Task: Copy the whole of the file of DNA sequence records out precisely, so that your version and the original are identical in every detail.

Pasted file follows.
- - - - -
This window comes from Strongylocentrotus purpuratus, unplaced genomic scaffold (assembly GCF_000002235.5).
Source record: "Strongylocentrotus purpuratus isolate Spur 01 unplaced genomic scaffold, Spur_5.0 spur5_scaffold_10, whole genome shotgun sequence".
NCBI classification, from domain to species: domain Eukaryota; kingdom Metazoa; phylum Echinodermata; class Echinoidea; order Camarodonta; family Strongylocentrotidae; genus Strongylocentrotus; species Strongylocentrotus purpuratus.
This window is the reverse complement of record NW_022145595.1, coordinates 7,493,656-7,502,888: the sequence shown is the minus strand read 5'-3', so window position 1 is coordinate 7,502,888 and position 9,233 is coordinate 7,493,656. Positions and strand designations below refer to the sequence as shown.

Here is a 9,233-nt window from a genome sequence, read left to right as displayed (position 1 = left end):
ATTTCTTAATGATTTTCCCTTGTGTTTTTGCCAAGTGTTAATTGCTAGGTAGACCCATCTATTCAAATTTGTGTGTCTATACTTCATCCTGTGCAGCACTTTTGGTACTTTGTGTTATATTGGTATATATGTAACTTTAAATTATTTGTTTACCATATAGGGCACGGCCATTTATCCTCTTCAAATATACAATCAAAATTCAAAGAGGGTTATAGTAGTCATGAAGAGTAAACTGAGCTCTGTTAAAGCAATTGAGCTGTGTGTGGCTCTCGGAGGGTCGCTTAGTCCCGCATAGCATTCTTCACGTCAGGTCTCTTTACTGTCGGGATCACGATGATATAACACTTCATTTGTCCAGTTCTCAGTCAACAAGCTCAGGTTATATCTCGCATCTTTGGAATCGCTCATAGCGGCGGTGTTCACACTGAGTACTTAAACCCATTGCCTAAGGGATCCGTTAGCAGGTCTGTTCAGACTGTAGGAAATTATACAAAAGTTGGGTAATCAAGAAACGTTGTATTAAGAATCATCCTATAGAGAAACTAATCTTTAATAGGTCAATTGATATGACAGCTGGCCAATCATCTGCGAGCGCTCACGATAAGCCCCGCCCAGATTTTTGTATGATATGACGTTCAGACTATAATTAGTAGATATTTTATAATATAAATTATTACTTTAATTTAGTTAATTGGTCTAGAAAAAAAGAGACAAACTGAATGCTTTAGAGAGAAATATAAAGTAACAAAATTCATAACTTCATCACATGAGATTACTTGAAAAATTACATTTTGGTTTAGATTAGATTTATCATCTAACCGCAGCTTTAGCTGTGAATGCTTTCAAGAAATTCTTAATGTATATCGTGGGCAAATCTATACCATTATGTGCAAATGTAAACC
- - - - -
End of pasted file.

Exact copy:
This window comes from Strongylocentrotus purpuratus, unplaced genomic scaffold (assembly GCF_000002235.5).
Source record: "Strongylocentrotus purpuratus isolate Spur 01 unplaced genomic scaffold, Spur_5.0 spur5_scaffold_10, whole genome shotgun sequence".
NCBI classification, from domain to species: domain Eukaryota; kingdom Metazoa; phylum Echinodermata; class Echinoidea; order Camarodonta; family Strongylocentrotidae; genus Strongylocentrotus; species Strongylocentrotus purpuratus.
This window is the reverse complement of record NW_022145595.1, coordinates 7,493,656-7,502,888: the sequence shown is the minus strand read 5'-3', so window position 1 is coordinate 7,502,888 and position 9,233 is coordinate 7,493,656. Positions and strand designations below refer to the sequence as shown.

Here is a 9,233-nt window from a genome sequence, read left to right as displayed (position 1 = left end):
ATTTCTTAATGATTTTCCCTTGTGTTTTTGCCAAGTGTTAATTGCTAGGTAGACCCATCTATTCAAATTTGTGTGTCTATACTTCATCCTGTGCAGCACTTTTGGTACTTTGTGTTATATTGGTATATATGTAACTTTAAATTATTTGTTTACCATATAGGGCACGGCCATTTATCCTCTTCAAATATACAATCAAAATTCAAAGAGGGTTATAGTAGTCATGAAGAGTAAACTGAGCTCTGTTAAAGCAATTGAGCTGTGTGTGGCTCTCGGAGGGTCGCTTAGTCCCGCATAGCATTCTTCACGTCAGGTCTCTTTACTGTCGGGATCACGATGATATAACACTTCATTTGTCCAGTTCTCAGTCAACAAGCTCAGGTTATATCTCGCATCTTTGGAATCGCTCATAGCGGCGGTGTTCACACTGAGTACTTAAACCCATTGCCTAAGGGATCCGTTAGCAGGTCTGTTCAGACTGTAGGAAATTATACAAAAGTTGGGTAATCAAGAAACGTTGTATTAAGAATCATCCTATAGAGAAACTAATCTTTAATAGGTCAATTGATATGACAGCTGGCCAATCATCTGCGAGCGCTCACGATAAGCCCCGCCCAGATTTTTGTATGATATGACGTTCAGACTATAATTAGTAGATATTTTATAATATAAATTATTACTTTAATTTAGTTAATTGGTCTAGAAAAAAAGAGACAAACTGAATGCTTTAGAGAGAAATATAAAGTAACAAAATTCATAACTTCATCACATGAGATTACTTGAAAAATTACATTTTGGTTTAGATTAGATTTATCATCTAACCGCAGCTTTAGCTGTGAATGCTTTCAAGAAATTCTTAATGTATATCGTGGGCAAATCTATACCATTATGTGCAAATGTAAACC